International Journal of Primatology

, Volume 7, Issue 6, pp 551–567 | Cite as

Biomechanical scaling of mandibular dimensions in New World Monkeys

  • Marianne Bouvier


Previous studies show that folivorous Old World monkeys have shorter, deeper mandibles and shorter, wider condyles than frugivorous ones. These morphologies have been related to leaf mastication in colobines and ingestion of large, tough fruits in cercopithecines. This study examines New World monkeys in order to determine whether they exhibit similar adaptations to diet. New World monkeys have relatively long, transversely thin mandibles and somewhat deep mandibles and narrow condyles. Except for their deep mandibles, folivorous New World monkeys (i.e., Alouatta) do not exhibit the mandibular and condylar specializations typical of cercopithecid folivores. Reliance on comparatively nonfibrous foods plus alterations in masticatory muscle ratios among New World monkeys partially accounts for observed differences between folivorous New and Old World monkeys. In addition, adaptations for howling in Alouatta appear to have a significant effect on mandibular morphology. A biomechanical interpretation of craniofacial scaling patterns suggests that the mandibles of New World monkeys are subjected to lower condylar loads and considerably less twisting of the mandibular corpus than those of comparable Old World monkeys.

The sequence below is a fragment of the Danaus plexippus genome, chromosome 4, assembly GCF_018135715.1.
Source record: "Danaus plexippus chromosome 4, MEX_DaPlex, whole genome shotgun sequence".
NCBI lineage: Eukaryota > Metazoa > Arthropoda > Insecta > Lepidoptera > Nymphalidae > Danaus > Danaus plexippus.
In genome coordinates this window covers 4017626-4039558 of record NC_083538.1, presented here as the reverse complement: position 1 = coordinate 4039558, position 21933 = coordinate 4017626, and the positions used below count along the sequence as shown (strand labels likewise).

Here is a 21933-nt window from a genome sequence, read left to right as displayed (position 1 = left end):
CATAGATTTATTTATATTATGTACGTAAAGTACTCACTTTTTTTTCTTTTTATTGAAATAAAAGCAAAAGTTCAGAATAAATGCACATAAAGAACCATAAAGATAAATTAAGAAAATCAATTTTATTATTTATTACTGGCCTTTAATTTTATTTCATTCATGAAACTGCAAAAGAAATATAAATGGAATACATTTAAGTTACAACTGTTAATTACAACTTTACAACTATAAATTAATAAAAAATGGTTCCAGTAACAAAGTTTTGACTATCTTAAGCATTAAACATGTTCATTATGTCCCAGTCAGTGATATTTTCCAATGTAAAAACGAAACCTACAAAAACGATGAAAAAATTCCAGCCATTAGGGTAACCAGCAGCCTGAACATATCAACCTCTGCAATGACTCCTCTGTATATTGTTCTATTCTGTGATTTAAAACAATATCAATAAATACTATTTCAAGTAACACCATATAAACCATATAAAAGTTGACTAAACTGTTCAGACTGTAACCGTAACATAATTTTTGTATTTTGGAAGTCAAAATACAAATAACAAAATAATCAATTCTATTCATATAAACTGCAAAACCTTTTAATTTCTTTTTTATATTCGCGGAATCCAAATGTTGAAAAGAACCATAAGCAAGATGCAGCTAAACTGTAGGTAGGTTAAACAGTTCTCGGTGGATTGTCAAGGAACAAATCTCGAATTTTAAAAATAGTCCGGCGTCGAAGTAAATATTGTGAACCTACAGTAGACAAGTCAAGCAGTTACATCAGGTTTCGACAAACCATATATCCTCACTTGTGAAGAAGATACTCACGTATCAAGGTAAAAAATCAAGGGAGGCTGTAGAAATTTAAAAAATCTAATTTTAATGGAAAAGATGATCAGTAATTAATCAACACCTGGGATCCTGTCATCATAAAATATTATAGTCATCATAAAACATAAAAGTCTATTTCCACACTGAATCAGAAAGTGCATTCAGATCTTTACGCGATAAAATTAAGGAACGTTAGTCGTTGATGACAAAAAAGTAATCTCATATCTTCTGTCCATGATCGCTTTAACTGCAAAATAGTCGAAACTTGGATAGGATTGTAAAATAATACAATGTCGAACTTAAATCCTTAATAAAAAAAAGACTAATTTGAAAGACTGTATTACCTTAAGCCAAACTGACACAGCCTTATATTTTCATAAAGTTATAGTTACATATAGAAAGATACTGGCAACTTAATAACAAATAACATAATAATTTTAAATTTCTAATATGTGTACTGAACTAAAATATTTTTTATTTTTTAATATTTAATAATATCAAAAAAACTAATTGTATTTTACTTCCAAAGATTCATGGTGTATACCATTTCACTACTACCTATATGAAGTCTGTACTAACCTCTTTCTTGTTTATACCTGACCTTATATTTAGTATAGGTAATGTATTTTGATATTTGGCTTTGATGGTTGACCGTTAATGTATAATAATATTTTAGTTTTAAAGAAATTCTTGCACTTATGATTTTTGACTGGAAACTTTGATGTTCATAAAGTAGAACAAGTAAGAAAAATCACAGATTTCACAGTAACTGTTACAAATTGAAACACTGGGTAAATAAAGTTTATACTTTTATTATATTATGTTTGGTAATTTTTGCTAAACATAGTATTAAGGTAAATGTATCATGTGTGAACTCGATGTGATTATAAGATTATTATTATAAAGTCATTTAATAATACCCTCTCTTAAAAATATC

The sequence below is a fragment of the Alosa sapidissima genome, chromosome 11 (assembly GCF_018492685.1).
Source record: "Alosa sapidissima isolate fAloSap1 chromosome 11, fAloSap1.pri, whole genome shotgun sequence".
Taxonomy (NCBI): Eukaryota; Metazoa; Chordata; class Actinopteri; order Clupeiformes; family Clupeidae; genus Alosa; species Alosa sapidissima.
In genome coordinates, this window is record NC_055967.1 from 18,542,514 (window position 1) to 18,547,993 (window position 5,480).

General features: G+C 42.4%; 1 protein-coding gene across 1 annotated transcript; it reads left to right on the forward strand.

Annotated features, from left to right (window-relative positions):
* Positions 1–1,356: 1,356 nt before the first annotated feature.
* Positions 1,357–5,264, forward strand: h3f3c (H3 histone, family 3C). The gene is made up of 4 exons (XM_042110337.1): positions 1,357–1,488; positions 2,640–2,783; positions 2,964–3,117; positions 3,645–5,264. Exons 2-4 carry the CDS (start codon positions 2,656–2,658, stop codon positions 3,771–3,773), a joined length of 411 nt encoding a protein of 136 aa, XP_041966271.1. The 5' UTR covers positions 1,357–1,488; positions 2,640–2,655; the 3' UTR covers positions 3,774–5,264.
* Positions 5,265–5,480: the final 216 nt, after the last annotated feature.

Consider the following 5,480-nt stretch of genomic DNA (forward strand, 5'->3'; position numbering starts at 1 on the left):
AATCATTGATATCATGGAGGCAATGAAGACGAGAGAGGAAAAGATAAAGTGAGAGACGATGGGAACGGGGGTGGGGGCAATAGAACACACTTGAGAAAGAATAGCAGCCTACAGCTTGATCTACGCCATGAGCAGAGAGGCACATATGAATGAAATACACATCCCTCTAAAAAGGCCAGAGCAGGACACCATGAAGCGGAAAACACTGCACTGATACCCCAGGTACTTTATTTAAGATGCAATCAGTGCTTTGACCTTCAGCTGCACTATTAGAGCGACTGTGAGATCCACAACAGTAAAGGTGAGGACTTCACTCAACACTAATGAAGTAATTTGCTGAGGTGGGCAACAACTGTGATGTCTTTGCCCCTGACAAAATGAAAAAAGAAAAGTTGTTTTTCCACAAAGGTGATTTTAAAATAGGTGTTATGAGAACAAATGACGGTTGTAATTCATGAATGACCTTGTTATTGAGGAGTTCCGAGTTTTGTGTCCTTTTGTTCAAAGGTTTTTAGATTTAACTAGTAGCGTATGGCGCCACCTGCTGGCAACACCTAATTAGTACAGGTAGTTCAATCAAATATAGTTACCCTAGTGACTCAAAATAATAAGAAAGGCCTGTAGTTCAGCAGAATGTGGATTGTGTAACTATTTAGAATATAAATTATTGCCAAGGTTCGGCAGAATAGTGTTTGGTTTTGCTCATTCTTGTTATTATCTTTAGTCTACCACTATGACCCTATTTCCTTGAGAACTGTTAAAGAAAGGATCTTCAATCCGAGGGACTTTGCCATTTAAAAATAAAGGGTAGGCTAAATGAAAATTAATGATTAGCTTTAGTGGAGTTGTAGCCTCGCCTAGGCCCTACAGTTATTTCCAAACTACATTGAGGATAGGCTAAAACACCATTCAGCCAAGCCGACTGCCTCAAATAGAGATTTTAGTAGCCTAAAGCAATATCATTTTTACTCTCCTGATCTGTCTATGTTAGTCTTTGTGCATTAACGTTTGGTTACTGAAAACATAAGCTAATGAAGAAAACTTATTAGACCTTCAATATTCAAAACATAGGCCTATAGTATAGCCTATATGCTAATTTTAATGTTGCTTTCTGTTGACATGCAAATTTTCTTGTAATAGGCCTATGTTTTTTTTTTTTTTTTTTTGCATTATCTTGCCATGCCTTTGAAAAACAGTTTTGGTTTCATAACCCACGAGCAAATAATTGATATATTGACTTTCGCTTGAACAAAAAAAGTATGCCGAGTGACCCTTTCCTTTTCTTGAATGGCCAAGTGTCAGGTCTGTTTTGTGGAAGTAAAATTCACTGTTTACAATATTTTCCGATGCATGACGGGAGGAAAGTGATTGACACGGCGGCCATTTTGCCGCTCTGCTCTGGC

Key words

biomechanics mandible scaling primates 


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Copyright information

© Plenum Publishing Corporation 1986

Authors and Affiliations

  • Marianne Bouvier
    • 1
  1. 1.Department of Anatomy, LSU Dental SchoolLouisiana State University Medical CenterNew Orleans

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